I think it is also very important to recognize that a big part of puzzles is to provide goals. Starting with Amnesia, we stopped seeing puzzles as challenges and instead view them like interesting activities. Focus is put on making them engaging and fitting to the narrative, instead of (as was the case the before) making them challenging. One cannot remove the challenge entirely though, because then a certain immersive quality of the puzzle is lost. There needs to still be a certain amount of "revelation" taking place in order to feel as if you are really making a connection with the game's world.

The "walk this way"-approach is very interesting as it gives much more freedom in the kind of environments that can be used. Now you can place the game in just a about any situation without any need to figure out ways to use it gameplay wise. The main issue is that you need to make your environments very linear. For the approach to work the goal must always be very clear, else it turns into a puzzle. In order to keep players engaged, it is also important that there is reason for continue going in a certain direction. This can either be the promise of some reward when getting there, or a steady flow of interesting things happening along the way.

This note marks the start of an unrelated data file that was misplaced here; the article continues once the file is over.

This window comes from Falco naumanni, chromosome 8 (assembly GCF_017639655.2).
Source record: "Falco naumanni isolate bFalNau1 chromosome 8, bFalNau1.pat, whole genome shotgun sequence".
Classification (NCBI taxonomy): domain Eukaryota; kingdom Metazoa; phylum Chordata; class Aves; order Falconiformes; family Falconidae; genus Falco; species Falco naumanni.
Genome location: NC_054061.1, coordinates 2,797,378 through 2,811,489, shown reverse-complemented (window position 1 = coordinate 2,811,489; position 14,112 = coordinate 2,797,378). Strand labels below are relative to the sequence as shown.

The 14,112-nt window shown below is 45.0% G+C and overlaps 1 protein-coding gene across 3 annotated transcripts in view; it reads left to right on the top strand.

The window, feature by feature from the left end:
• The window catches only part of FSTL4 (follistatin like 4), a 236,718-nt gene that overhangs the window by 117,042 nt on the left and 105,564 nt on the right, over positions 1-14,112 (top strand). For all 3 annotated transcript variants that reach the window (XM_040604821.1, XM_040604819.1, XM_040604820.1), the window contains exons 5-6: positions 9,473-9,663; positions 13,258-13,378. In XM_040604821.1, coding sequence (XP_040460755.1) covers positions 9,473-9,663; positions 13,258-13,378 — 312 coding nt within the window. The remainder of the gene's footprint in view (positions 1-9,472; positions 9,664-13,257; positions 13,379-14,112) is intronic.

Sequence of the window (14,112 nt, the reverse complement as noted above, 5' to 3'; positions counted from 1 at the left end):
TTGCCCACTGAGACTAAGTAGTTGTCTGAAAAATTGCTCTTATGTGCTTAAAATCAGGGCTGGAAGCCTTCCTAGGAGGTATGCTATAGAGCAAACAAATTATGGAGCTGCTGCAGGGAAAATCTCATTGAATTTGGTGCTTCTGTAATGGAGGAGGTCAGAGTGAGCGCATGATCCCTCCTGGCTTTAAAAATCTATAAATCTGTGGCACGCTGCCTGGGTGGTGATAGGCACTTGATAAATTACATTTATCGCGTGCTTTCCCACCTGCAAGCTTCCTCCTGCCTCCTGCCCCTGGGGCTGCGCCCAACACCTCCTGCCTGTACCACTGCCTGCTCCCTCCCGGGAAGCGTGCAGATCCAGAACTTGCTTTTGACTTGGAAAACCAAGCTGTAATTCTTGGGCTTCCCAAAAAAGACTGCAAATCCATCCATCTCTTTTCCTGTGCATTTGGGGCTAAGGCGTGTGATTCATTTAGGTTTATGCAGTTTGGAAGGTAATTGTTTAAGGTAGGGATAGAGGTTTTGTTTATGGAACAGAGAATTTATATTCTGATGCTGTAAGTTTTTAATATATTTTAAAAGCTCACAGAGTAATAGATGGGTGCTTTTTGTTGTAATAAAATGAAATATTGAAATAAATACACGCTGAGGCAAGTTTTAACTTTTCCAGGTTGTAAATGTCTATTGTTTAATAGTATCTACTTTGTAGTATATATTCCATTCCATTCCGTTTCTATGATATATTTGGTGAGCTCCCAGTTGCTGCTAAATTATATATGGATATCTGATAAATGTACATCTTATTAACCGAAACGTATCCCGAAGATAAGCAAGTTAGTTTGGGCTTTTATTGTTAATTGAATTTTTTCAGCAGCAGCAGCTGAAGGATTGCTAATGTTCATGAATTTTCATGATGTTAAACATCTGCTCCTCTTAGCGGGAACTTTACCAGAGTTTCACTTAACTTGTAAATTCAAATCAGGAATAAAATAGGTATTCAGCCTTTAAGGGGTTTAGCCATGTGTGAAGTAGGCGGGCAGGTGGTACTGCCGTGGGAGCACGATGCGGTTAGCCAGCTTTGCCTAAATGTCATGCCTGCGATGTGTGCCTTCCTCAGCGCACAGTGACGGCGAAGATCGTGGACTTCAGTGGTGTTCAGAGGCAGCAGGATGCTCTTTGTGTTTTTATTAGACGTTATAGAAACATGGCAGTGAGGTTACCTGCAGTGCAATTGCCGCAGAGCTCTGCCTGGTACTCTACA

I am unsure how long a game can be and what kind of stories can be sustained by only using the "walk this way"-approach. All the current ones (that I know of) are quite short. Interestingly, the more complex and direct the story (like One Chance and  ImmorTall) the shorter, and the more abstract and vague (Dear Esther and Journey) the longer. This might just be by accident, but might also be  a sign of some kind of limit to the approach. Worth nothing is that compared to other approaching, there is little inherent engagement in this one.  Simply moving forward simply stop being interesting after a while and something else is needed.

I think the question of various ways to set up goals is a  really important issue but I do not see it addressed very often, or really at all. For some reason any design articles I come across are based on a type of design and then just take that as dogma. Perhaps I am just missing all the nice papers/articles out there?

Also interested in hearing if I missed out on any ways to create the low-level goals in a storytelling game!


53 comments: